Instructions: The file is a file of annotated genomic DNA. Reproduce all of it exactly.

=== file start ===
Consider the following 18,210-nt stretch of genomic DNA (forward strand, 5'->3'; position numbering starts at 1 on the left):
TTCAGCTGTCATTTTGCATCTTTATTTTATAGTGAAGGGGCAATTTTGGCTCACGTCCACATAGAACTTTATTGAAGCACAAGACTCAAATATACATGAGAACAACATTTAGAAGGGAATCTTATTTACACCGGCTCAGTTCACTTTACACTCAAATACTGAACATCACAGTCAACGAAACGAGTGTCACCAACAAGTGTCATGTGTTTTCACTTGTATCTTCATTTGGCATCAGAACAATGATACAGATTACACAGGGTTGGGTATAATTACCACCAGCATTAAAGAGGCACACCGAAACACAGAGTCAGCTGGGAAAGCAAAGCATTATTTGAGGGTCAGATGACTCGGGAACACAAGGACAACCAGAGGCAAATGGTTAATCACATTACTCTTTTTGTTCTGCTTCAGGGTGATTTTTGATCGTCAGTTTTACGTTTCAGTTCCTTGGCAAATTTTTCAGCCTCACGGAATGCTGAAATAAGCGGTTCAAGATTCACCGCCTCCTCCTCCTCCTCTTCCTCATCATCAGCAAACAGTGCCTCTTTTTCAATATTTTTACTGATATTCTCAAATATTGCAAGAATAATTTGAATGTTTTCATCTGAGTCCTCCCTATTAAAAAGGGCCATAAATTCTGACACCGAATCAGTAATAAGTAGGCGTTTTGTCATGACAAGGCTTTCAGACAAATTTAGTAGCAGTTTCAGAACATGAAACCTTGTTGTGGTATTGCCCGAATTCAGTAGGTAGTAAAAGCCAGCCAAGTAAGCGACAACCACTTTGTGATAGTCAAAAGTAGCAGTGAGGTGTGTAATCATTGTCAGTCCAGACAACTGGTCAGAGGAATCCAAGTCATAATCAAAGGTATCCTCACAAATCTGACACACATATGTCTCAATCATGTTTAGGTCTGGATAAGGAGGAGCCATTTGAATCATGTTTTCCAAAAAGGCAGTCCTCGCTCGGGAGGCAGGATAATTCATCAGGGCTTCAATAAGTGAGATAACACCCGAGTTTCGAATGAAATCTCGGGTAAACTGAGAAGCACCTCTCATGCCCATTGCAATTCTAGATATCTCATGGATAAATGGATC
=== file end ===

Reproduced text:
Consider the following 18,210-nt stretch of genomic DNA (forward strand, 5'->3'; position numbering starts at 1 on the left):
TTCAGCTGTCATTTTGCATCTTTATTTTATAGTGAAGGGGCAATTTTGGCTCACGTCCACATAGAACTTTATTGAAGCACAAGACTCAAATATACATGAGAACAACATTTAGAAGGGAATCTTATTTACACCGGCTCAGTTCACTTTACACTCAAATACTGAACATCACAGTCAACGAAACGAGTGTCACCAACAAGTGTCATGTGTTTTCACTTGTATCTTCATTTGGCATCAGAACAATGATACAGATTACACAGGGTTGGGTATAATTACCACCAGCATTAAAGAGGCACACCGAAACACAGAGTCAGCTGGGAAAGCAAAGCATTATTTGAGGGTCAGATGACTCGGGAACACAAGGACAACCAGAGGCAAATGGTTAATCACATTACTCTTTTTGTTCTGCTTCAGGGTGATTTTTGATCGTCAGTTTTACGTTTCAGTTCCTTGGCAAATTTTTCAGCCTCACGGAATGCTGAAATAAGCGGTTCAAGATTCACCGCCTCCTCCTCCTCCTCTTCCTCATCATCAGCAAACAGTGCCTCTTTTTCAATATTTTTACTGATATTCTCAAATATTGCAAGAATAATTTGAATGTTTTCATCTGAGTCCTCCCTATTAAAAAGGGCCATAAATTCTGACACCGAATCAGTAATAAGTAGGCGTTTTGTCATGACAAGGCTTTCAGACAAATTTAGTAGCAGTTTCAGAACATGAAACCTTGTTGTGGTATTGCCCGAATTCAGTAGGTAGTAAAAGCCAGCCAAGTAAGCGACAACCACTTTGTGATAGTCAAAAGTAGCAGTGAGGTGTGTAATCATTGTCAGTCCAGACAACTGGTCAGAGGAATCCAAGTCATAATCAAAGGTATCCTCACAAATCTGACACACATATGTCTCAATCATGTTTAGGTCTGGATAAGGAGGAGCCATTTGAATCATGTTTTCCAAAAAGGCAGTCCTCGCTCGGGAGGCAGGATAATTCATCAGGGCTTCAATAAGTGAGATAACACCCGAGTTTCGAATGAAATCTCGGGTAAACTGAGAAGCACCTCTCATGCCCATTGCAATTCTAGATATCTCATGGATAAATGGATC